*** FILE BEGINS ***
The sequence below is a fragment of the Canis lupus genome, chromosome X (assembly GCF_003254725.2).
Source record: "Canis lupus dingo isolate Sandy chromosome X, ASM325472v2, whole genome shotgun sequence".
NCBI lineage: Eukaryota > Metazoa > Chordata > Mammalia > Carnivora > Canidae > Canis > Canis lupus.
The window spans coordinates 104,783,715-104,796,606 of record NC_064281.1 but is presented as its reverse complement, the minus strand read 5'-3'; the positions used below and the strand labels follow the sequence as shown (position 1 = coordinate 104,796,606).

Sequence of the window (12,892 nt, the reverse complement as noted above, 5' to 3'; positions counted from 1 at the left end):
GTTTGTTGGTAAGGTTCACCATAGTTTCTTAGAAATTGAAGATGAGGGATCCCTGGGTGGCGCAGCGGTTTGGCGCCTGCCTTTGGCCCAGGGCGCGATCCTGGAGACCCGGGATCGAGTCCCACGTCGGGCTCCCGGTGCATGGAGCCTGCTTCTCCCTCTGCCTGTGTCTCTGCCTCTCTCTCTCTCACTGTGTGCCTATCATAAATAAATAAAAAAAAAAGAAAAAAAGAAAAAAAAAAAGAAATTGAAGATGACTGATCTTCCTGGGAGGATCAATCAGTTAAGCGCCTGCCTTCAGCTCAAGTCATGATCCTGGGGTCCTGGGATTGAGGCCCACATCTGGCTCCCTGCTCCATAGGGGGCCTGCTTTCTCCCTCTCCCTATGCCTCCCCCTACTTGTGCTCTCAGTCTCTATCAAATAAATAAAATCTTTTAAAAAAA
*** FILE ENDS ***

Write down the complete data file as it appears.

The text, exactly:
The sequence below is a fragment of the Canis lupus genome, chromosome X (assembly GCF_003254725.2).
Source record: "Canis lupus dingo isolate Sandy chromosome X, ASM325472v2, whole genome shotgun sequence".
NCBI lineage: Eukaryota > Metazoa > Chordata > Mammalia > Carnivora > Canidae > Canis > Canis lupus.
The window spans coordinates 104,783,715-104,796,606 of record NC_064281.1 but is presented as its reverse complement, the minus strand read 5'-3'; the positions used below and the strand labels follow the sequence as shown (position 1 = coordinate 104,796,606).

Sequence of the window (12,892 nt, the reverse complement as noted above, 5' to 3'; positions counted from 1 at the left end):
GTTTGTTGGTAAGGTTCACCATAGTTTCTTAGAAATTGAAGATGAGGGATCCCTGGGTGGCGCAGCGGTTTGGCGCCTGCCTTTGGCCCAGGGCGCGATCCTGGAGACCCGGGATCGAGTCCCACGTCGGGCTCCCGGTGCATGGAGCCTGCTTCTCCCTCTGCCTGTGTCTCTGCCTCTCTCTCTCTCACTGTGTGCCTATCATAAATAAATAAAAAAAAAAGAAAAAAAGAAAAAAAAAAAGAAATTGAAGATGACTGATCTTCCTGGGAGGATCAATCAGTTAAGCGCCTGCCTTCAGCTCAAGTCATGATCCTGGGGTCCTGGGATTGAGGCCCACATCTGGCTCCCTGCTCCATAGGGGGCCTGCTTTCTCCCTCTCCCTATGCCTCCCCCTACTTGTGCTCTCAGTCTCTATCAAATAAATAAAATCTTTTAAAAAAA